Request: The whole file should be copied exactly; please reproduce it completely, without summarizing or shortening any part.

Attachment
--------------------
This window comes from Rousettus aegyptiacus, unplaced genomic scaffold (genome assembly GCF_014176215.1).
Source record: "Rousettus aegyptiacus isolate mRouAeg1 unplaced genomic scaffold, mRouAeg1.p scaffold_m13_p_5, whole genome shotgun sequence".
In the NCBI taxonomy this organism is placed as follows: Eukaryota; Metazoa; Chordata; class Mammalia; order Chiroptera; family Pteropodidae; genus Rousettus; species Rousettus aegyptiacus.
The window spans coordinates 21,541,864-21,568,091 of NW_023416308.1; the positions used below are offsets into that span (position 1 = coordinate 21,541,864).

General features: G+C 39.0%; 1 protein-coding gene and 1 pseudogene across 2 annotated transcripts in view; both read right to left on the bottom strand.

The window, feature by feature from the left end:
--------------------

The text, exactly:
This window comes from Rousettus aegyptiacus, unplaced genomic scaffold (genome assembly GCF_014176215.1).
Source record: "Rousettus aegyptiacus isolate mRouAeg1 unplaced genomic scaffold, mRouAeg1.p scaffold_m13_p_5, whole genome shotgun sequence".
In the NCBI taxonomy this organism is placed as follows: Eukaryota; Metazoa; Chordata; class Mammalia; order Chiroptera; family Pteropodidae; genus Rousettus; species Rousettus aegyptiacus.
The window spans coordinates 21,541,864-21,568,091 of NW_023416308.1; the positions used below are offsets into that span (position 1 = coordinate 21,541,864).

General features: G+C 39.0%; 1 protein-coding gene and 1 pseudogene across 2 annotated transcripts in view; both read right to left on the bottom strand.

The window, feature by feature from the left end: